Updating security and rotating passwords is always somewhere on my list of to-dos, but the recent repeal of internet privacy laws has added some extra motivation.
First up, get educated. Security is a huge topic, and involves so many risks and solutions. For this round of security, I just want to do quick and free changes to everyday life to boost my online privacy. There’s a great article from Teen Vogue that sums it up perfectly:
To decide which app you need, assess your “threat model.” That’s security industry jargon for taking the time to consider who might be after you and what to do about it.
My priorities for this little checkup are to be generally more secure when online and limit the free data I give companies like Google and Facebook. Next up, I plan to do more to lock down security for myself and my devices but it will take a bit more effort to set up VPNs and research security tools. I’m starting my next checklist from this article for security pros.
Second, quick wins with built in security. Update iOS, MacOS, apps, and any other tools that might have a security patch. If there’s a new update available, you can always see what the update does in the “What’s new” dropdown in the Apple App Store. I particularly enjoy reading the update notes from Slack.
Third, change a few settings in things you use every day. My favorite browser is Google Chrome. It’s probably not the most secure browser out there, but it’s decent. There are a few steps to better protect privacy in Chrome. A few highlights of recommended settings:
- never “remember” passwords and personal data
- do not allow Chrome to predict URLs and page loading settings
- block popups
- do not allow location tracking
- never send usage stats to Google
- no automatic downloads
- do not allow sites to use the microphone or camera
What’s next? Switch to Firefox or go all-in with a Tor browser. It’ll take work, so I’m saving that decision for next time.
Related: Add Chrome Extension IBA Opt-Out from Google
Related: Switch default search engines to DuckDuckGo.
Fourth, add a website tracker blocker. I recommend Privacy Badger from the EFF. I like PB because it’s free, has a browser extension, and I trust the source. I waited a bit to do this probably because the risks aren’t as apparent as account breaches, but it’s so dang easy to use.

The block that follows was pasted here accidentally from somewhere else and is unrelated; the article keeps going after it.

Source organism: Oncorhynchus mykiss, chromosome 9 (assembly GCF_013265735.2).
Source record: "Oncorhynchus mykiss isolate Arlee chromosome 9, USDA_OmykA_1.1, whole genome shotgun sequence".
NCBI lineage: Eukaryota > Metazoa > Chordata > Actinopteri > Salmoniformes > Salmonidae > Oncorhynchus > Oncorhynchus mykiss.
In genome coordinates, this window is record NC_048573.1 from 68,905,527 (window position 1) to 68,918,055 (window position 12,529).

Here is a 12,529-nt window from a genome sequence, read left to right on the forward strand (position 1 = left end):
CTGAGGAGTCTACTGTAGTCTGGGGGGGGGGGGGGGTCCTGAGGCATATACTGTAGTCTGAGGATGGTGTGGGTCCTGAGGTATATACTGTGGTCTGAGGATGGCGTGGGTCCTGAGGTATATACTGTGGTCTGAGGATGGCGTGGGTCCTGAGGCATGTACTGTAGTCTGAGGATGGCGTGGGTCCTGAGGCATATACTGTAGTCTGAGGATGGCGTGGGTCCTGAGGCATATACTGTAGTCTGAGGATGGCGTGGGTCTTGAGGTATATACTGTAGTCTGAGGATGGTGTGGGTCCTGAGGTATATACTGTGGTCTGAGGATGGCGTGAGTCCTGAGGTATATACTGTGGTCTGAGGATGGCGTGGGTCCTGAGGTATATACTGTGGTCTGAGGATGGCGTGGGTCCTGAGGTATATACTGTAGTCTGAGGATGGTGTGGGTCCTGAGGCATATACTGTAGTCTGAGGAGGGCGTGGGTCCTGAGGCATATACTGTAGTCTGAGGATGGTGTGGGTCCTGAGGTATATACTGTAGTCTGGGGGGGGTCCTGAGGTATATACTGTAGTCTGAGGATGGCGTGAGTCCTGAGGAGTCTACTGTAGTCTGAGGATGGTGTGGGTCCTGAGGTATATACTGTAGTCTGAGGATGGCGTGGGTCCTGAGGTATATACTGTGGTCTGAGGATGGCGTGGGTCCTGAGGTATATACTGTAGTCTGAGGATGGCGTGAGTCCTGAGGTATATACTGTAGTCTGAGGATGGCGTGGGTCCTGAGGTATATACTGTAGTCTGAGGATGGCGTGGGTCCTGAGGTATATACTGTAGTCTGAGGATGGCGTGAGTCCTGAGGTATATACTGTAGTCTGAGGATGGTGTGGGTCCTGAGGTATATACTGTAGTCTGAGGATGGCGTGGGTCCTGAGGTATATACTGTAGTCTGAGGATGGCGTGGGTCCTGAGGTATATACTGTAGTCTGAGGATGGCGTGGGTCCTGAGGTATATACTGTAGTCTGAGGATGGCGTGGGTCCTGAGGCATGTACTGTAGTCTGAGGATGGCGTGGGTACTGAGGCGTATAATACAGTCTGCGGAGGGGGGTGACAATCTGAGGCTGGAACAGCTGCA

Fifth, UPDATE AND MANAGE ALL PASSWORDS. Sorry for yelling but it’s super important. Plus, it’s something so obvious and yet I wasn’t doing a great job at it.
Before, I grouped my accounts into “levels” of importance or privacy and each level had an increasingly strong password. Simple email-based signups, newsletters, EveryBlock, and so on were Level 1. Level 1 had very little data about me and weren’t linked to payment info about me so I used an easy password like Myname81. If Level 1 got hacked, it would be inconvenient. Level 2-3 was for social media, PayPal and anything annoying and potentially damaging to lose Level 4 and 4+ were banks and my core email. Again, this is not ideal password policy!
Rather than remember only 4 passwords, I now only remember 1! I use 1Password (paid version) for password management and backup info. I can upload info that shouldn’t be hanging around in email attachments, like passport numbers and backup codes, but are impossible to remember. Plus, 1Pass generates complex passwords and reminds me of any old or overlapping passwords.
Warning, setting up and migrating to a password manager is tedious and a long process. I’m still finding sites and passwords I haven’t updated and I’ve been using it for 4 months now!
Related: use 2FA (2 factor authentication) or MFA (multi-factor authentication) everywhere allowed. I prefer device-based backups, like Google Auth, but some sites only offer SMS-based 2FA. While I was using my silly password layer philosophy I’m convinced 2FA kept me safe!
Six, get off of platforms that sell data. Venturing into the personal – political here. I don’t like the concept of how companies like Facebook and Uber are using my data, and what they plan to do with it. For me Facebook was a waste of time and it led me to look at the firehose of updates from acquaintance rather than actually connecting with my friends in person on for a long catch-up call.
I requested my user data and deactivated Facebook.
I’m still considering what I will tolerate online. I do use Chrome, even though Google makes a majority of their money from online ads, which they sell to companies that use tracking data and demographics. Part of that security journey I mentioned…
Again, these are just my recommendations. Each “threat model” will vary based on what you do online and what your priorities are. Mine are listed in order from the easy security patch downloads to the serious full-on project of updating and managing all your passwords.
Good luck out there.